Almost immediately after buying my first iPhone in 2009, I became hooked on jailbreaking. Despite the fact that my iPhone 3GS met all of my mobile computing needs, I couldn't resist the temptation to tweak my user experience: tethering my computer on the go, messing with the color and style of my onscreen keyboard--you name it. If it was available for download via Cydia app, I gave it a spin. Some apps and hacks were worth paying for. Many weren't. I never dabbled in pirated apps, but I could have! That's what was so wonderful about Cydia: it offered the possibility of wandering off the path of what was normally a walled garden.
Sadly, after years of service to the homebrew and jailbreaking community, Cydia is shuttering its store.
Service creator Jay Freeman (aka Saurik) has shut down the Cydia Store citing a combination of costs and security issues. It "loses [him] money" and, when there were multiple staffers, cost him a significant chunk of his "sanity." And while Freeman had already planned to close the store by the end of 2018, he bumped it up a week after learning of a security hole that let let someone buy apps through your account if you were logged in and browsing untrusted app repositories.
The good news is that you’ll still be able to gain access to apps previously purchased in the Cydia store – at least for the time being. As sad as it is to see Cydia winding down, this isn’t the end of the road for jailbreaking. Those looking to hack their iOS device will still have options. The whole point of jailbreaking is that no one company is able to hold sway over what you do with the hardware you own. Other digital tinkerers will no doubt pick up Saurik's torch.
Image: by arsh95 - Own work, GPLv3, Link
Apple's response to the Congressional committee investigating monopolistic behavior by tech giants contains a chapter on Right to Repair, whose greatest enemy is Apple -- the company led successful campaigns to kill 20 state level Right to Repair bills last year.
Back in September, a Congressional committee investigating anticompetitive conduct by America's tech giants sent a letter to Apple (among other Big Tech firms) asking it for details of business practices that seem nakedly anticompetitive; Apple's response seeks to justify much of that conduct by saying that it is essential to protecting its users' privacy.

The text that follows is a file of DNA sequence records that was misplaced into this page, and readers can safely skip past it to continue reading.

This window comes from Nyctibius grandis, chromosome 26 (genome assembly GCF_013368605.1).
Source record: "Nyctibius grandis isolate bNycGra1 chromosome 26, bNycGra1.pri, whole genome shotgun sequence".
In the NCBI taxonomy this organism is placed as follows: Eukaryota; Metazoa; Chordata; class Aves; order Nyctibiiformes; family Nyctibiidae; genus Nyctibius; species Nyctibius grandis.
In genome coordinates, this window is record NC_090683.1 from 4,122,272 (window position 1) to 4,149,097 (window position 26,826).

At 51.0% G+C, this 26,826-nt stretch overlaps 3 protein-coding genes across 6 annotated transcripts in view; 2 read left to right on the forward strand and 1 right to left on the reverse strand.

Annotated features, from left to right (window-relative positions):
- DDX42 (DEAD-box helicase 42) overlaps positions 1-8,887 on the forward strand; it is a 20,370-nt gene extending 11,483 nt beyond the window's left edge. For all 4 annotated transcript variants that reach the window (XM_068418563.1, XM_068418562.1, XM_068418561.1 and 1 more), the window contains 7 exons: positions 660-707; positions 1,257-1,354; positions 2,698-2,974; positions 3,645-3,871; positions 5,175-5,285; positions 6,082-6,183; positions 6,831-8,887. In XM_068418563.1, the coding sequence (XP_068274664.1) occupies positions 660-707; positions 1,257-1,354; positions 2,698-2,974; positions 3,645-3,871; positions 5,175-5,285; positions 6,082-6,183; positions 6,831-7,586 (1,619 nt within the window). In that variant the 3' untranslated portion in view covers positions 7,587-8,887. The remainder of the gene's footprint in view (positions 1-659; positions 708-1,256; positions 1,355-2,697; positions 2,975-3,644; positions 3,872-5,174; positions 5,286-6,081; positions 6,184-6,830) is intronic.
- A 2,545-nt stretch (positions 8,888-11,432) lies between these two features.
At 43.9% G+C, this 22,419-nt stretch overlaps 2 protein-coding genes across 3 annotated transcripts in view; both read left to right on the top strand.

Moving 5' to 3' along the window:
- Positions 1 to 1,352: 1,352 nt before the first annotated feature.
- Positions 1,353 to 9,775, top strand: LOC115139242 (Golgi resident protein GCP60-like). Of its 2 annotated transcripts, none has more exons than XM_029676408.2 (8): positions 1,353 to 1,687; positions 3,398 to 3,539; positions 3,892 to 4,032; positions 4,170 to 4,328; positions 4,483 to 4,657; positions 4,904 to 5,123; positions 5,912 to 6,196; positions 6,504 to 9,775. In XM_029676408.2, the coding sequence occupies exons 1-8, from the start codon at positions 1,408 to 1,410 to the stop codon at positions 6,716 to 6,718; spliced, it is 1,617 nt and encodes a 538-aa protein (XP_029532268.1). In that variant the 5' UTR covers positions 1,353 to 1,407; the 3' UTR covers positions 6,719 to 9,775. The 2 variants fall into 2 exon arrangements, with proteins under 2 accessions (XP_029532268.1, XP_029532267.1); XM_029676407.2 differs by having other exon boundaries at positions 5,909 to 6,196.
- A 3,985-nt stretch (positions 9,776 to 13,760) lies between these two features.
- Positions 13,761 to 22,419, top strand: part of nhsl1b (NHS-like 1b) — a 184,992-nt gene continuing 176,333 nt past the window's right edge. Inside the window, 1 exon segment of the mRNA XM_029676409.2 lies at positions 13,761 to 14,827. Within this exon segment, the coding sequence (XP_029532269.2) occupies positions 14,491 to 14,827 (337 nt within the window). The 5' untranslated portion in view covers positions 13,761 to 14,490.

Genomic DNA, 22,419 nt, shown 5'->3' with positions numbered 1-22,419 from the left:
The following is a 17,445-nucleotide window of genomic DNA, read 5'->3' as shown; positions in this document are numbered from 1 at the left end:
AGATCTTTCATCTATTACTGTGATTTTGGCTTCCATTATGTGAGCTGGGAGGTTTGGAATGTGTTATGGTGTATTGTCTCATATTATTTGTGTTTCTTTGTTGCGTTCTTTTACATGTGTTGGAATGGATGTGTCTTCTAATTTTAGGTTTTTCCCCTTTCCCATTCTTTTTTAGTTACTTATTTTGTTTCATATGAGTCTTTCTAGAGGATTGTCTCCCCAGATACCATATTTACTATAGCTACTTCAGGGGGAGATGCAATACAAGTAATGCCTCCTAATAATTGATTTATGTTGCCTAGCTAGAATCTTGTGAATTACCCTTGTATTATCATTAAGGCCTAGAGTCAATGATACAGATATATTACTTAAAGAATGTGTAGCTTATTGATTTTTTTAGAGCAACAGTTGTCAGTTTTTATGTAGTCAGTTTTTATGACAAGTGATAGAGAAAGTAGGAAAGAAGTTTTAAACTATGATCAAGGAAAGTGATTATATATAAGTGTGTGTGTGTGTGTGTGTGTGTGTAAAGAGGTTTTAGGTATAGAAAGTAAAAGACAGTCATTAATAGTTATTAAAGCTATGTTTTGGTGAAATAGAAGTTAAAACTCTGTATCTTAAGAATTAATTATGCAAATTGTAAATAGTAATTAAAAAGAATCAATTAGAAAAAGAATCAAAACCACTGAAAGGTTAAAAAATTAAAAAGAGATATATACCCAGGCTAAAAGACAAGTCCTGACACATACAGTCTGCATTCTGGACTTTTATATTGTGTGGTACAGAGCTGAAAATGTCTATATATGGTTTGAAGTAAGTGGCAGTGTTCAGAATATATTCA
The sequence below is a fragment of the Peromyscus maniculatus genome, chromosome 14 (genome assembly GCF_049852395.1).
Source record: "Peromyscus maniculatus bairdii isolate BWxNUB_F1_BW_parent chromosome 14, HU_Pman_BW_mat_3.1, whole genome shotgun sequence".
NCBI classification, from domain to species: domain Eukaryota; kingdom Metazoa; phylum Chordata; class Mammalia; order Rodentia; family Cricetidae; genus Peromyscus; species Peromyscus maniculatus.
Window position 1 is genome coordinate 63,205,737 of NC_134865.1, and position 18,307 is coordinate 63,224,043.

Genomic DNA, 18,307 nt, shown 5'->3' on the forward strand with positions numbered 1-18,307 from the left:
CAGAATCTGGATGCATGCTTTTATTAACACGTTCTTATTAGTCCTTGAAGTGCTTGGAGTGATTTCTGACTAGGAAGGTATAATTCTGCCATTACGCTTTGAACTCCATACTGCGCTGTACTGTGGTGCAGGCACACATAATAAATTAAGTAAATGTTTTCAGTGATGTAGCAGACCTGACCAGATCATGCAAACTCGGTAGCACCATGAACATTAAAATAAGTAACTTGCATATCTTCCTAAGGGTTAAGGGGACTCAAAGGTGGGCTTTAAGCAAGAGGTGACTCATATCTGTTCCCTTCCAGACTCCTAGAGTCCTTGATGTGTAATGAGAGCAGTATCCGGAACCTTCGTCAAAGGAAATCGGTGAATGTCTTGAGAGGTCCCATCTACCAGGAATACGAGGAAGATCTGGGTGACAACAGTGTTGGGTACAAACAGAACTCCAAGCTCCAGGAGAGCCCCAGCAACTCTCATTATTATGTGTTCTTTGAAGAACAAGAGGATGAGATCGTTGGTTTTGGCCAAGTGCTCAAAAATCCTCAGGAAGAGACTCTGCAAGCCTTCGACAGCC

Until very recently, having bought something from Apple’s online store, you could leave a comment describing how you felt about it. Here are some examples: I paid a metric ass-ton of money for this aluminum laptop. I will not be able to buy groceries for a month, becasue of the financial hit I took. However, […]
The bummers of adulthood are too many to count, but one of our least favorites is the inability to sit down and enjoy a nice bowl of cereal. When you’ve got a long commute ahead, let’s face it: That extra time it takes to pour the milk and chow down is too precious to spare. […]
Who are these people that have time for a job, social life, and actual healthy meals? With a nutrition segment on seemingly every talk show and entire networks devoted to food, it can sometimes seem like we’ve never left our mother’s house and her constant admonitions to “eat your vegetables!” And okay, she was right. […]
Every Christmas list has names you dread buying for. But hold up: Before you wave the white flag and get them yet another gift card, scroll down a few. We’ve got 15 items that run the gamut from stylish old-school lighters to cutting-edge audio tech, enough variety to please any Scrooge. And the best part? […]